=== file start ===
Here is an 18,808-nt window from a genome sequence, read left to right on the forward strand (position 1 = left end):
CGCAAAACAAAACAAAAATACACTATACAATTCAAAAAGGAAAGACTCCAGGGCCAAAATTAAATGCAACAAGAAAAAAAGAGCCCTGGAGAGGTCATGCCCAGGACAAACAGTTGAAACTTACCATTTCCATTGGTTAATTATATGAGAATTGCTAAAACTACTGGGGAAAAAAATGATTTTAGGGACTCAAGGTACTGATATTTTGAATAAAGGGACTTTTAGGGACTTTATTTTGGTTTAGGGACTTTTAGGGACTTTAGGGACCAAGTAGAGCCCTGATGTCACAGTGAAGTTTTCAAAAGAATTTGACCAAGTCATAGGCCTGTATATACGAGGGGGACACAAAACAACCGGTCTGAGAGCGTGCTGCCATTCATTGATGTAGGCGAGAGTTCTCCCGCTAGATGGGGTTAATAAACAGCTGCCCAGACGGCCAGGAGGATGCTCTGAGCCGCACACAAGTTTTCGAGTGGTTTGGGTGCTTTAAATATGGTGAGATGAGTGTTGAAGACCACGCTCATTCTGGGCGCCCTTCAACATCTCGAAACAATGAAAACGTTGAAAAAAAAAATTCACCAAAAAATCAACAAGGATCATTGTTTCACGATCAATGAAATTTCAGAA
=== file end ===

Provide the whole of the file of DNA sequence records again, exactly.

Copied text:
Here is an 18,808-nt window from a genome sequence, read left to right on the forward strand (position 1 = left end):
CGCAAAACAAAACAAAAATACACTATACAATTCAAAAAGGAAAGACTCCAGGGCCAAAATTAAATGCAACAAGAAAAAAAGAGCCCTGGAGAGGTCATGCCCAGGACAAACAGTTGAAACTTACCATTTCCATTGGTTAATTATATGAGAATTGCTAAAACTACTGGGGAAAAAAATGATTTTAGGGACTCAAGGTACTGATATTTTGAATAAAGGGACTTTTAGGGACTTTATTTTGGTTTAGGGACTTTTAGGGACTTTAGGGACCAAGTAGAGCCCTGATGTCACAGTGAAGTTTTCAAAAGAATTTGACCAAGTCATAGGCCTGTATATACGAGGGGGACACAAAACAACCGGTCTGAGAGCGTGCTGCCATTCATTGATGTAGGCGAGAGTTCTCCCGCTAGATGGGGTTAATAAACAGCTGCCCAGACGGCCAGGAGGATGCTCTGAGCCGCACACAAGTTTTCGAGTGGTTTGGGTGCTTTAAATATGGTGAGATGAGTGTTGAAGACCACGCTCATTCTGGGCGCCCTTCAACATCTCGAAACAATGAAAACGTTGAAAAAAAAAATTCACCAAAAAATCAACAAGGATCATTGTTTCACGATCAATGAAATTTCAGAA